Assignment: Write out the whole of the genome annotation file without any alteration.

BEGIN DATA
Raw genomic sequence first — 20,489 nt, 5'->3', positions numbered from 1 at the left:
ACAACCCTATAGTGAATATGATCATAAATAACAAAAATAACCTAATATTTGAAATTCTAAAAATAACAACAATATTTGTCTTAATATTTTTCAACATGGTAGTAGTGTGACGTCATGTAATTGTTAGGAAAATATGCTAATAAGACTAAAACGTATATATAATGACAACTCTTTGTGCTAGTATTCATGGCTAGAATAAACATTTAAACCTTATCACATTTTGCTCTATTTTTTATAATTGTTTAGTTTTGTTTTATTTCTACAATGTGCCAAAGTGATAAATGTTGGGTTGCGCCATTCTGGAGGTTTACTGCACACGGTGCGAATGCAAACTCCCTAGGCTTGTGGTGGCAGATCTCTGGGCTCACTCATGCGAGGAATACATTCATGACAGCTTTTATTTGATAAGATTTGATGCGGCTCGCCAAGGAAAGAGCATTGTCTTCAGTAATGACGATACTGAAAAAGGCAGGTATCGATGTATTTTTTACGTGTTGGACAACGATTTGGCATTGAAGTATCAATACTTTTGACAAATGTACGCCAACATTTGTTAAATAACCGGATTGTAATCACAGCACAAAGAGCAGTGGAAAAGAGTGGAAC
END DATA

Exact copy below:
Raw genomic sequence first — 20,489 nt, 5'->3', positions numbered from 1 at the left:
ACAACCCTATAGTGAATATGATCATAAATAACAAAAATAACCTAATATTTGAAATTCTAAAAATAACAACAATATTTGTCTTAATATTTTTCAACATGGTAGTAGTGTGACGTCATGTAATTGTTAGGAAAATATGCTAATAAGACTAAAACGTATATATAATGACAACTCTTTGTGCTAGTATTCATGGCTAGAATAAACATTTAAACCTTATCACATTTTGCTCTATTTTTTATAATTGTTTAGTTTTGTTTTATTTCTACAATGTGCCAAAGTGATAAATGTTGGGTTGCGCCATTCTGGAGGTTTACTGCACACGGTGCGAATGCAAACTCCCTAGGCTTGTGGTGGCAGATCTCTGGGCTCACTCATGCGAGGAATACATTCATGACAGCTTTTATTTGATAAGATTTGATGCGGCTCGCCAAGGAAAGAGCATTGTCTTCAGTAATGACGATACTGAAAAAGGCAGGTATCGATGTATTTTTTACGTGTTGGACAACGATTTGGCATTGAAGTATCAATACTTTTGACAAATGTACGCCAACATTTGTTAAATAACCGGATTGTAATCACAGCACAAAGAGCAGTGGAAAAGAGTGGAAC